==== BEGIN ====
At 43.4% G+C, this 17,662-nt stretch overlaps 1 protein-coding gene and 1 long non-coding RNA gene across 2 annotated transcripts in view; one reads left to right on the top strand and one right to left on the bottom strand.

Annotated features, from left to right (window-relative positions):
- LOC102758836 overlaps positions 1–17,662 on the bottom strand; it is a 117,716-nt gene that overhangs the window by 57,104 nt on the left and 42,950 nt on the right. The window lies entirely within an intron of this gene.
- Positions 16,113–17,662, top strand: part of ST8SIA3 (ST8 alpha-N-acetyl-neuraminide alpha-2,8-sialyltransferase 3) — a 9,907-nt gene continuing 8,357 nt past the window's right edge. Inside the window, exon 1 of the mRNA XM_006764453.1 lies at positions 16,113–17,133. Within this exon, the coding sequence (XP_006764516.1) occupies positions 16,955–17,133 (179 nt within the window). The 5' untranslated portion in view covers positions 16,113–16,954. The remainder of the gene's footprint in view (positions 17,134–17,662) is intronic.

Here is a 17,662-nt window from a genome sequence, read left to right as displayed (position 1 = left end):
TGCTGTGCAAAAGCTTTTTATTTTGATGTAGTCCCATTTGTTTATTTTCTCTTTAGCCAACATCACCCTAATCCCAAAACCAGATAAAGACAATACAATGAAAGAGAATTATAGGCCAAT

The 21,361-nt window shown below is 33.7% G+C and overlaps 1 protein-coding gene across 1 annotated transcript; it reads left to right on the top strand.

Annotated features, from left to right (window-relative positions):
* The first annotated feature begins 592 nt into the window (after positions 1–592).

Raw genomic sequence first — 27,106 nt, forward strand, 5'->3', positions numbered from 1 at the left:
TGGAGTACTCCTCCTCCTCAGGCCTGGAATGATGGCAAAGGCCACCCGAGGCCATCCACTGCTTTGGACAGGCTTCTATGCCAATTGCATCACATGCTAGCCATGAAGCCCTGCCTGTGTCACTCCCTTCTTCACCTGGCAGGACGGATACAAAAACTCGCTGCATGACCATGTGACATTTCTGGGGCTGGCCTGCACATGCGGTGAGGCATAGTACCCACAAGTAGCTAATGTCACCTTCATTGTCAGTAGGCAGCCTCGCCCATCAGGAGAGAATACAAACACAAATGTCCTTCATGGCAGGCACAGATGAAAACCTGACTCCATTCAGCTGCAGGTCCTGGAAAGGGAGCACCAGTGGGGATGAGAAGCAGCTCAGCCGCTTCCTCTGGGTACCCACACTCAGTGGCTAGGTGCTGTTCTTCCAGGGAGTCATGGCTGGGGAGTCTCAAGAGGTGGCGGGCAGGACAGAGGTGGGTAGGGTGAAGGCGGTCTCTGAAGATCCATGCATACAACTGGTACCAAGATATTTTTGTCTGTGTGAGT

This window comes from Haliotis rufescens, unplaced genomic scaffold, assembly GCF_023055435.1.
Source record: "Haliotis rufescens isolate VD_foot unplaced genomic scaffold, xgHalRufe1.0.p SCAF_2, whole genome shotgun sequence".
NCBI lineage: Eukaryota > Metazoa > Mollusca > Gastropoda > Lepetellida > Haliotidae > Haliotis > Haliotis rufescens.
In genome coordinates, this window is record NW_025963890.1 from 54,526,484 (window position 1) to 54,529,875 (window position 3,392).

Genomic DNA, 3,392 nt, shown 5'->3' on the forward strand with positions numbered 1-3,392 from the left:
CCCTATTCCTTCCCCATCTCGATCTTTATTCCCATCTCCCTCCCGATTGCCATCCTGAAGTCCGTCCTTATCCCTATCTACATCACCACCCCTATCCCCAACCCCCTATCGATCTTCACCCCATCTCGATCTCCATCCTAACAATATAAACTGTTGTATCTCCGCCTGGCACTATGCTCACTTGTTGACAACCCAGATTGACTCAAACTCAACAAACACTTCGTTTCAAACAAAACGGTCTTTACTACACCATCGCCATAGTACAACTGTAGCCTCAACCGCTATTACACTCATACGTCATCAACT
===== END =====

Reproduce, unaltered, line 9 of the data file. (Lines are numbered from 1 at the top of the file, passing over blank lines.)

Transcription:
* The first annotated feature begins 592 nt into the window (after positions 1–592).